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Extroverts: Here Are 4 Huge Leadership Lessons from 1 Successful Introvert

Learn to leverage your innate introverted skills to become a better leader.

By imtmphoto/Shutterstock

Many decision-makers in today’s workforce are led to believe that extroverted leaders are more adept at driving businesses forward. With outgoing personalities, charisma and a visionary approach, they are often seen leading their teams with ease.

But introverted titans like Bill Gates and Warren Buffett have proven that it’s not just the extroverts who pave the way to success.

Susan Cain, best-selling author of Quiet: The Power of Introverts in a World That Can’t Stop Talking asserts that thirty to fifty percent of the workforce identify themselves as introverts.

Most of these individuals have zero expectation or desire to be in the limelight due to their more reserved and thoughtful nature. But when introverts hone in on the unique skills they inherently possess, they have the ability to become some of the best leaders.

To discuss how being an introvert can be advantageous in the business world, I received some sound wisdom from Jason Smylie, president of Capriotti’s Sandwich Shop, an award-winning sandwich franchise. ​Under his introverted leadership, Capriotti’s has grown to more than 100 restaurants with plans to open 500 shops by 2025.

Smylie shared with me some valuable tips on how to leverage your innate introverted skills to be a better leader:

1. Listen before speaking.

Introverts have the natural ability to step back and listen before acting. Their quieter, more thoughtful nature allows them to take everything in before crafting a well-thought-out solution backed by data and supporting details for nearly any situation.

“Whether it’s resolving employee conflict or making an important business decision, hearing all perspectives, weighing out the pros and cons and predicting any potential outcomes of a situation give professionals the opportunity to make more tactical, strategic decisions,” says Smylie.   

 

2. Don’t claim to be the smartest person in the room.

Introverts are more inclined to value the insights of their team members. They will typically take others’ thoughts into consideration to reach a balanced solution, rather than single-handedly making a decision and expecting their team to follow through.

An introvert’s greatest asset is the ability to cultivate a collaborative culture. “Most organizational structures generate big ideas at the top level and use a trickle-down method to execute,” notes Smylie, adding, “However, the employees with their boots on the ground often have the best ideas, since they work on a more granular level day to day.”

 

3. Connect with your employees

Because introverts are more inclined to listen to their employees, they have a unique opportunity to establish genuine relationships with them. When leaders get to know their staff, they are able to take a more personalized approach to motivate teams.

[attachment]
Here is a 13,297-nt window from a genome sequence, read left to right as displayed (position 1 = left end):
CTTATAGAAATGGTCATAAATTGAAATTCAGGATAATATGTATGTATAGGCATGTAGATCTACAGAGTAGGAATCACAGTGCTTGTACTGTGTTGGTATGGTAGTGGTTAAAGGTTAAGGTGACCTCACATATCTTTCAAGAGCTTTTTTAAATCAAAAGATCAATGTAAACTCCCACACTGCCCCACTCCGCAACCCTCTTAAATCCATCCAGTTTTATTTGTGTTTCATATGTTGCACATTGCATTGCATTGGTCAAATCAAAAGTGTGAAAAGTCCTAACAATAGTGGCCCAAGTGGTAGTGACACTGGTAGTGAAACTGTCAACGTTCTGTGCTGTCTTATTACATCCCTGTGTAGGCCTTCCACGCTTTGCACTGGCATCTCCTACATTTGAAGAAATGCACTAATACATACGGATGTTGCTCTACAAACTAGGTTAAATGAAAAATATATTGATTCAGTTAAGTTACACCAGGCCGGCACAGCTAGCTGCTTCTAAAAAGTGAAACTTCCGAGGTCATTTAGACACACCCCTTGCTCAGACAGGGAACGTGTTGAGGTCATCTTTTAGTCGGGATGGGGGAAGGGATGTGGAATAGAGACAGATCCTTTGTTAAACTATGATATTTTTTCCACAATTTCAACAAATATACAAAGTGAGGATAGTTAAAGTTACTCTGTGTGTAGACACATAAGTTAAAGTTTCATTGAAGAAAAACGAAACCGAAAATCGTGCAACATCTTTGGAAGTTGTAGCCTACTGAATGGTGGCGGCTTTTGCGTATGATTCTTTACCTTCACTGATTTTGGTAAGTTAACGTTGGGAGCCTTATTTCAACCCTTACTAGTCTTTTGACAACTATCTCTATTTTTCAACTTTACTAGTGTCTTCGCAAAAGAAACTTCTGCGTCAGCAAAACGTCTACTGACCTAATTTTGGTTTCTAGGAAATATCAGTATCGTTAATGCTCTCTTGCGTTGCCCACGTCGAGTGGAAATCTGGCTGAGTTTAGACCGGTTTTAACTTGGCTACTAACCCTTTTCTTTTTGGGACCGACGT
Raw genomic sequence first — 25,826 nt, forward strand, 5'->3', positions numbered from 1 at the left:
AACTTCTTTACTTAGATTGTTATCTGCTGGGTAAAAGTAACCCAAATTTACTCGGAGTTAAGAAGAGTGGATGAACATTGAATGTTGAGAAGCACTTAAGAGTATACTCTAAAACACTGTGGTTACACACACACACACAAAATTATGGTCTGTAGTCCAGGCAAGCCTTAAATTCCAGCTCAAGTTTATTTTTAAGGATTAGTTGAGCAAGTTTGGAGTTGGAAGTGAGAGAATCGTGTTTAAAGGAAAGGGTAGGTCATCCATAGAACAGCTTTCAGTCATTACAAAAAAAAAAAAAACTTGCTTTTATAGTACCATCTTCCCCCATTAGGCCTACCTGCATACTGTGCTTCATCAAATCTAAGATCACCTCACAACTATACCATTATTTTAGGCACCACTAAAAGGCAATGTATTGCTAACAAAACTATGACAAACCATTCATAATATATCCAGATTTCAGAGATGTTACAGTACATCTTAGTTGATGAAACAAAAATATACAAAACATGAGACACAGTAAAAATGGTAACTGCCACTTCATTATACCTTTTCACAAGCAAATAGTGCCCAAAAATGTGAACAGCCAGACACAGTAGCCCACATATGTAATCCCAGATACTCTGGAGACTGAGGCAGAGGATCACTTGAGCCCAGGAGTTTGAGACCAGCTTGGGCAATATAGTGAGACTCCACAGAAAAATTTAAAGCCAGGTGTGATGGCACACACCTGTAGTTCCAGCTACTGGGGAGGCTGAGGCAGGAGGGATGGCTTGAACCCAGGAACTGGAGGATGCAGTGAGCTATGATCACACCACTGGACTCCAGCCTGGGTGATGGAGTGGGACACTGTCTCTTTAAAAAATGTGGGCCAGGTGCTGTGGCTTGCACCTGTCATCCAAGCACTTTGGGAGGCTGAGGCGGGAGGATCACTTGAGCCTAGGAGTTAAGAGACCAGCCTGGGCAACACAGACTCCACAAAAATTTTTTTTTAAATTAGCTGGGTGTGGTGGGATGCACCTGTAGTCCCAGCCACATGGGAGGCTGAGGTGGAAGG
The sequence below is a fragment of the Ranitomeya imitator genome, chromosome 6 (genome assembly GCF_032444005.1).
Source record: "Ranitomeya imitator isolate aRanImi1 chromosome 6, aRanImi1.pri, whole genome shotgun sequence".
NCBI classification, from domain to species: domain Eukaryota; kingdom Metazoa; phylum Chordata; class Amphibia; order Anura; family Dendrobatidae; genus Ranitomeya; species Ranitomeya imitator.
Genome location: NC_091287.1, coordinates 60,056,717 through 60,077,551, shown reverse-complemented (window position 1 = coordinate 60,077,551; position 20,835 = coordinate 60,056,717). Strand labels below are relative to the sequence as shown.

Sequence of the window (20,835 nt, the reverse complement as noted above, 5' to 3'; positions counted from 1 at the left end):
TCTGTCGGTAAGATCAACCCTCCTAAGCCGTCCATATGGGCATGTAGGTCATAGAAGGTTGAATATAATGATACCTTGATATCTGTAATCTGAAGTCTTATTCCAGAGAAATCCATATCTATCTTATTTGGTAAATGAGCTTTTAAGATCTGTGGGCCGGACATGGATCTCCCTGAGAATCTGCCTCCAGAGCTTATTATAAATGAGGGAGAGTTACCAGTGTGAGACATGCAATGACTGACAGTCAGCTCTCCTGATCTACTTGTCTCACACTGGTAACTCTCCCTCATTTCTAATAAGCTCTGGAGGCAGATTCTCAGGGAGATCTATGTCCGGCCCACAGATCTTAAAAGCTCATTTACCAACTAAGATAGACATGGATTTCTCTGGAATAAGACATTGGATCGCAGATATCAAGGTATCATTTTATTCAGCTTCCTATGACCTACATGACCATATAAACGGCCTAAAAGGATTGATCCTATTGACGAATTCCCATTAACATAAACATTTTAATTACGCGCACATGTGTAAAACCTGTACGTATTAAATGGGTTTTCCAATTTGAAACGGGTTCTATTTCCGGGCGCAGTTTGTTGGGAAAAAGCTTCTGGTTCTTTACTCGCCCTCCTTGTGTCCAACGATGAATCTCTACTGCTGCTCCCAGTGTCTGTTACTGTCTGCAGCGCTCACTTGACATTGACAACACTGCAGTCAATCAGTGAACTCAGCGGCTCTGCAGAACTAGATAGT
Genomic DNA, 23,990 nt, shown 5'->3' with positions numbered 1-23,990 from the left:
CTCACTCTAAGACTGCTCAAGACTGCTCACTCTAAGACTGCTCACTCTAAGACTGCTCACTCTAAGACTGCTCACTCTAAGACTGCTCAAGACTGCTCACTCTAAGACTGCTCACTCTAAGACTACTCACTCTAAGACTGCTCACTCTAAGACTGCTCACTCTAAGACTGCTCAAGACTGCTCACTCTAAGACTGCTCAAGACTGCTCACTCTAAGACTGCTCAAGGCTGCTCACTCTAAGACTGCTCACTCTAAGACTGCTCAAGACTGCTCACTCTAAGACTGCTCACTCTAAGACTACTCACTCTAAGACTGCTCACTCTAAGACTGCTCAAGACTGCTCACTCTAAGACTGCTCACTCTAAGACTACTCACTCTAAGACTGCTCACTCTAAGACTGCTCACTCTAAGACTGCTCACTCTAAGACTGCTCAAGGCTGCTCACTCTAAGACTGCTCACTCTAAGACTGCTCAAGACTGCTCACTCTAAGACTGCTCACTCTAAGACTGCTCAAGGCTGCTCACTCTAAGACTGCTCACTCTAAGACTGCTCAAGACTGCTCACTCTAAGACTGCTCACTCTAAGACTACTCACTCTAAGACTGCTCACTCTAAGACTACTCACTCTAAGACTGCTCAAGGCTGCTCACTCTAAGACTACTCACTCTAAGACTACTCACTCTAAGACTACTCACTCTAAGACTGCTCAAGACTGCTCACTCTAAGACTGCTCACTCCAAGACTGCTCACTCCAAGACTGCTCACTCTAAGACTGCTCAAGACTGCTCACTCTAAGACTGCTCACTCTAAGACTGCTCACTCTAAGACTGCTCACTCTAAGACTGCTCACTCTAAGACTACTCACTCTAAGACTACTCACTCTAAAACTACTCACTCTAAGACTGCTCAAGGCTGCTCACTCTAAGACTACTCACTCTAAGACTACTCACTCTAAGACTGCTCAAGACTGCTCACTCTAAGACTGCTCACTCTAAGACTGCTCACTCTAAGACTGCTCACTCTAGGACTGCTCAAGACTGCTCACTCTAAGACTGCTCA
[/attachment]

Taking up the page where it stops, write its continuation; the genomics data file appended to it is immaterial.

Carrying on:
Not every employee is the same. “Everyone has their own quirks and preferences, so it is critical for a leader to understand these things to be able to tailor their leadership style to be able to effectively manage each individual and maximize productivity,” notes Smylie  

While everyone is different, most can agree that it’s comforting to feel cared for and heard by your superiors. So, not only can establishing genuine relationships with your staff be better for business, but an individual approach to staff management also promotes positive corporate culture and job satisfaction.

 

4. Find an extroverted counterpart.

Introverts have their own set of unique skills that set them up for success in the leadership realm, but even the best companies can’t thrive with strictly introverts as leaders. Rather, they excel when there’s a delicate balance of personality types and diverse skillsets.

While introverts can employ a more collaborative, strategic approach to leadership, extroverts have their own assets that add value to any working environment. For example, many extroverts are also visionaries, coming up with creative ideas to build an innovative, forward-thinking organization.

“My best friend, Ashley Morris, our CEO, is a big-picture visionary, whereas my strengths lie in identifying and executing our best ideas. We’ve learned that a delicate balance of the two personality types fosters the most successful work environments,” Smylie said.

Rather than laying low, leveraging skills that are unique to introverted personalities opens the door for employees to thrive in leadership roles. When different personality types work together in a cohesive, collaborative work environment, a business is more likely to succeed.

 

 

Originally published on Inc.

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